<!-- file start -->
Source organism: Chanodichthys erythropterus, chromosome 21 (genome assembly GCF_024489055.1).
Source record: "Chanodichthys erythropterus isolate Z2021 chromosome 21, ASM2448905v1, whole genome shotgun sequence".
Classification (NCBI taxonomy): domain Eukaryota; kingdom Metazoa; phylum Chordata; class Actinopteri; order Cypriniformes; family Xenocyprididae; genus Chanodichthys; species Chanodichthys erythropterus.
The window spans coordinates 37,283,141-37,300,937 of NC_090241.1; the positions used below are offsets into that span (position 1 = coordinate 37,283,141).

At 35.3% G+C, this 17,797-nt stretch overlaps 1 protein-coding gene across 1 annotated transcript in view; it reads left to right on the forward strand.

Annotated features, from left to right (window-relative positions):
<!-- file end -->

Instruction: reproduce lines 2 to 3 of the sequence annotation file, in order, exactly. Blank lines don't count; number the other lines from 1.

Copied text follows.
Source record: "Chanodichthys erythropterus isolate Z2021 chromosome 21, ASM2448905v1, whole genome shotgun sequence".
Classification (NCBI taxonomy): domain Eukaryota; kingdom Metazoa; phylum Chordata; class Actinopteri; order Cypriniformes; family Xenocyprididae; genus Chanodichthys; species Chanodichthys erythropterus.